These volunteers do not have to adopt the children or take them home - although some do. Instead, they sign up to become legal guardians, a status which allows them to take their wards out on day trips, to register them for healthcare, and to guide them through the process of applying for residence or asylum in Italy.
One of those who volunteered was Barbara Sidoti, an academic and human rights activist now based in Syracuse. Sidoti agreed to take responsibility for four teenage boys from Gambia and Senegal. In the spring of 2014 she went to Priolo to meet them. One of the four, mute with shyness but smiling at her from across the director's office, was Yahya.
Yahya had been in the centre almost a year. After the violence he had endured in Libya, Priolo had felt like a sanctuary. For the first time in his life, he had taken a shower every morning and eaten three meals a day. He had played football with the Senegalese boys and picked up their language, Mandinka. Best of all, nobody had beaten him. Now, though, he was starting to wonder if he'd ever get out. When he was introduced to Sidoti, Yahya didn't really know who she was or what to expect. He did understand, though, that she had come "to take care about me".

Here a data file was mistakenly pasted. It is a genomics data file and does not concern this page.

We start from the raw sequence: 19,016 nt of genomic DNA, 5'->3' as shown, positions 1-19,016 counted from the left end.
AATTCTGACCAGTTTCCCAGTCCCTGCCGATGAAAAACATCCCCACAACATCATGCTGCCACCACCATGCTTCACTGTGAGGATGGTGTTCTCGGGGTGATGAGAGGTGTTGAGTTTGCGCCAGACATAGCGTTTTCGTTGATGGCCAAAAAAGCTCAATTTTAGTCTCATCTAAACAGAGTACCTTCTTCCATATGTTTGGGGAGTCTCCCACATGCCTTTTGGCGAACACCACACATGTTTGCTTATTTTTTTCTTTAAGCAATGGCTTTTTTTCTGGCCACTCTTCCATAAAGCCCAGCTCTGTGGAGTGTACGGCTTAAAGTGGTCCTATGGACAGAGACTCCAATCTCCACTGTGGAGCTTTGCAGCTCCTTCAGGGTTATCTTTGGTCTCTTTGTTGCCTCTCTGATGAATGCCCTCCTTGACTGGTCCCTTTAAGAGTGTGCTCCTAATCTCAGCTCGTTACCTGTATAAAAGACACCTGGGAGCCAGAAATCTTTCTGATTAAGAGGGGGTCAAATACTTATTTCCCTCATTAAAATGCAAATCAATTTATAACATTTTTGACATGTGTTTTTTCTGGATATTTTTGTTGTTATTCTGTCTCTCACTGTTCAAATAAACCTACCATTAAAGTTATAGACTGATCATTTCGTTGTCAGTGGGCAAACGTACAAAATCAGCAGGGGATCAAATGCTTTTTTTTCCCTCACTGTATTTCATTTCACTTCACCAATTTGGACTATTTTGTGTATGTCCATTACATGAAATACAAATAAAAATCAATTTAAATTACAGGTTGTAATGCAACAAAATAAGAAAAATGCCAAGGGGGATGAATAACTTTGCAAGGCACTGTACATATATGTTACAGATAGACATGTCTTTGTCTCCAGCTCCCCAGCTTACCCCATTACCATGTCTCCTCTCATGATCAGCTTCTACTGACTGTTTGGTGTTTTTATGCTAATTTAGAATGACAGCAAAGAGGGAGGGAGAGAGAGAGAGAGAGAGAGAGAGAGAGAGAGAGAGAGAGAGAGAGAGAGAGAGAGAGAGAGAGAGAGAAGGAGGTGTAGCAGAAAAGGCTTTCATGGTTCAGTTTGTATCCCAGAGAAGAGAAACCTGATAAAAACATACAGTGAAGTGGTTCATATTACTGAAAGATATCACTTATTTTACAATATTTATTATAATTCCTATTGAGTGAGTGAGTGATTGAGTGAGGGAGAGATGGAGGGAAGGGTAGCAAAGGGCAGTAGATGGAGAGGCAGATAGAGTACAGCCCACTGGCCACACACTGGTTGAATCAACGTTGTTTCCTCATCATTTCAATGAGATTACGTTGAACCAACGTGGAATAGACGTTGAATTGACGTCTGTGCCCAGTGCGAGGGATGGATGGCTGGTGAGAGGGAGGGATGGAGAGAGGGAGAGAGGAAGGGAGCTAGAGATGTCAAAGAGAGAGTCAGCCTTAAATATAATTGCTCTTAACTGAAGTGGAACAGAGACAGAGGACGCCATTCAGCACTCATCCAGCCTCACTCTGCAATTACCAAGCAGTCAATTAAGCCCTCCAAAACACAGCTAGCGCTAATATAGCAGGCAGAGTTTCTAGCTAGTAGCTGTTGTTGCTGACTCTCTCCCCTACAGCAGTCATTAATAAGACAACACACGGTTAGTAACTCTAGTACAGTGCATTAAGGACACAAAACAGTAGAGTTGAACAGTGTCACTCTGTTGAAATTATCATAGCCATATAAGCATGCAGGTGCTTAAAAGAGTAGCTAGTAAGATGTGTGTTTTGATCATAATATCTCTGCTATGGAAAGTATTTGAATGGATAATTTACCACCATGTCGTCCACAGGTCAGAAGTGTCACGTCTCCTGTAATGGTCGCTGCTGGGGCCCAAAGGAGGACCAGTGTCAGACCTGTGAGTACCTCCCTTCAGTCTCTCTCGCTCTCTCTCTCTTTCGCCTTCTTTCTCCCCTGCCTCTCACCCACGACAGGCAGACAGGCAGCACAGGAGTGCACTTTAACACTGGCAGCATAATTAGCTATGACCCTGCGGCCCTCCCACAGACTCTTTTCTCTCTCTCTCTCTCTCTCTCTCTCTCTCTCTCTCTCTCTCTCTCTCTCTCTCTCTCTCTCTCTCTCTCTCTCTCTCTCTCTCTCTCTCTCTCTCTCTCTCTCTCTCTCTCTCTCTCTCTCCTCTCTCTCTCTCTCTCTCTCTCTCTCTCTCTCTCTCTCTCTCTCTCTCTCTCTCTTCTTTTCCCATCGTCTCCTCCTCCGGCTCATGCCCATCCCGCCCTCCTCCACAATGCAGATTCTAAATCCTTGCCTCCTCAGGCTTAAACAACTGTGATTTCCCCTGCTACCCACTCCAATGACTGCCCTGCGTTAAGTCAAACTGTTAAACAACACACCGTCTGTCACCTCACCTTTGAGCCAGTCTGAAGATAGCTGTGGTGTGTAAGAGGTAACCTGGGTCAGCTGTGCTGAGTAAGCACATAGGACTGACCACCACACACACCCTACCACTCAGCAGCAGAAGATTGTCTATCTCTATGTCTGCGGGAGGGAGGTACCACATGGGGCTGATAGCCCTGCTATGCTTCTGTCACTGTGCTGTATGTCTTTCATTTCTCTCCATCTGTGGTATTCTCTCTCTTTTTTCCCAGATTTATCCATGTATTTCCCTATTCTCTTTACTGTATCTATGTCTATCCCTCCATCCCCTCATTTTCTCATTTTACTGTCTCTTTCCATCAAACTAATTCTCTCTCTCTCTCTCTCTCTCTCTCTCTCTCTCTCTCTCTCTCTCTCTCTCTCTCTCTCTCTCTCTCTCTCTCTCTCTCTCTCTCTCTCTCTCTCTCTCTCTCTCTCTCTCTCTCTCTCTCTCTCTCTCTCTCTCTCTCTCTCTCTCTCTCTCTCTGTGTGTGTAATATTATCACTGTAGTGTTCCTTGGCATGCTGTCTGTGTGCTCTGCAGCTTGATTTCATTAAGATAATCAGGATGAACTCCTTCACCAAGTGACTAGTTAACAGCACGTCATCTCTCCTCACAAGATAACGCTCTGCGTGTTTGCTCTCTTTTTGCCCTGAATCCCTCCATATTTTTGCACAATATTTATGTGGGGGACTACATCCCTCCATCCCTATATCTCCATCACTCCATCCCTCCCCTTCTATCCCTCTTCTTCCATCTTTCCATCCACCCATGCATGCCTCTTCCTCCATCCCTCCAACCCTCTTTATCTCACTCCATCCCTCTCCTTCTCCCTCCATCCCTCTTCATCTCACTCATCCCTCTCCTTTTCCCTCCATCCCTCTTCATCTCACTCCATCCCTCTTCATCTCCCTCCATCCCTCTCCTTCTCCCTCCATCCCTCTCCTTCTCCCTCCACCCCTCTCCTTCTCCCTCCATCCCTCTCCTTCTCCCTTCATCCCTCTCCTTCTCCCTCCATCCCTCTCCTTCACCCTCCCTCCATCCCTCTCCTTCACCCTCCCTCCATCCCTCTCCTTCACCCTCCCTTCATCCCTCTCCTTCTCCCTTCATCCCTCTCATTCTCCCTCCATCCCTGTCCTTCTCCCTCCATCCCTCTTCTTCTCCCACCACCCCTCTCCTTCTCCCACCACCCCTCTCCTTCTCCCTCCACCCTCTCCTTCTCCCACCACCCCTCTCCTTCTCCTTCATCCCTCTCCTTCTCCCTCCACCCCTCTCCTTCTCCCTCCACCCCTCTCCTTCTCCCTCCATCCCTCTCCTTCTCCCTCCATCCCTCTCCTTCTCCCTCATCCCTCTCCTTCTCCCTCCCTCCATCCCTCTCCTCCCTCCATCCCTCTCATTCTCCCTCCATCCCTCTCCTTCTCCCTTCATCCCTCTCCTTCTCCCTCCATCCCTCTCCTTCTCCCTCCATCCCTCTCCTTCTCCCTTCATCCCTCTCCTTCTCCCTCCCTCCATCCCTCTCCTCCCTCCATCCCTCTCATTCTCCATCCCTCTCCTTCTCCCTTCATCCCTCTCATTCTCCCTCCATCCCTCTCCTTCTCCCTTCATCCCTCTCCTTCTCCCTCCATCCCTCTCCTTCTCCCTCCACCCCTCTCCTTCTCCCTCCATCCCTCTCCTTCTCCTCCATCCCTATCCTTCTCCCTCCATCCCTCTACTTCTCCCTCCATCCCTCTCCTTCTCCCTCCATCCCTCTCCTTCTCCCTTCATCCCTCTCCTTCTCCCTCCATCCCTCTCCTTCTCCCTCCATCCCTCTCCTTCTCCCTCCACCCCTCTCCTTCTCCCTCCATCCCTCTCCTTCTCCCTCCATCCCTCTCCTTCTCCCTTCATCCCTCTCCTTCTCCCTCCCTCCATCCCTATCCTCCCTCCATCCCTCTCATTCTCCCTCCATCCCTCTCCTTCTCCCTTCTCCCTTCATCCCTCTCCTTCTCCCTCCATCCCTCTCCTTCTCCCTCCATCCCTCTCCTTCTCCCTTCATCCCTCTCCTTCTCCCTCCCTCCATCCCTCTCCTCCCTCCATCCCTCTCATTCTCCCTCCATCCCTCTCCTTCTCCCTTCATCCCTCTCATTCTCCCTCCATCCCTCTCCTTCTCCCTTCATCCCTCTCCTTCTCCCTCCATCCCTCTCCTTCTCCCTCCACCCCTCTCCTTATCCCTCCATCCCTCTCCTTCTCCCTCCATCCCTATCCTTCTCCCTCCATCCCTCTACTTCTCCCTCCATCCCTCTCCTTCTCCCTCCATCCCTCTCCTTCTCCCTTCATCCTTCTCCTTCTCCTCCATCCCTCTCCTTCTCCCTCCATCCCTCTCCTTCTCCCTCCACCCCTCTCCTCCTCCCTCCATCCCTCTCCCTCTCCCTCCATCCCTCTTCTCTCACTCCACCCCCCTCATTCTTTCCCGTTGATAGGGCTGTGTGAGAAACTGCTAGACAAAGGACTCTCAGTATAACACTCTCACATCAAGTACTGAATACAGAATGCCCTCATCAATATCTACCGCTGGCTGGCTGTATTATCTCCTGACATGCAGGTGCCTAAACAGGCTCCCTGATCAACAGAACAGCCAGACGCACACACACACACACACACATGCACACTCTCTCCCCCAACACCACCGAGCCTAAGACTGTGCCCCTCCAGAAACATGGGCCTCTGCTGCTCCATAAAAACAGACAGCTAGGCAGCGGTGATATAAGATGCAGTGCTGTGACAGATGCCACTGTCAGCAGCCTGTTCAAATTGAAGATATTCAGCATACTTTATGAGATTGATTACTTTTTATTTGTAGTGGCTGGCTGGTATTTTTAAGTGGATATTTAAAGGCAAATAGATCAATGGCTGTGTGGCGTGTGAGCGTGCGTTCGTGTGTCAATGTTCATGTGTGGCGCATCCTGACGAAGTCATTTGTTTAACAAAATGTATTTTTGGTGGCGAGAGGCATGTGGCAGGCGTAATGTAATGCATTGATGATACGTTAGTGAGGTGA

Over the spring of that year, Sidoti slowly got to know the four boys. Mostly she was helping them with legal bureaucracy, but whenever she had a free afternoon she picked them up in her old Renault and drove them into Catania or Syracuse to show them something of Sicilian life. The boys ate ice cream, gazed at the Sicilian girls, and began to pick up a few words of Italian. Yahya had none of the urban cool that dripped from his Senegalese friends. Everything surprised him - the technology, the shops, the boldness of the women. He was a bumpkin, and the others teased him for it with an cruelty that looked, to Sidoti, like bullying.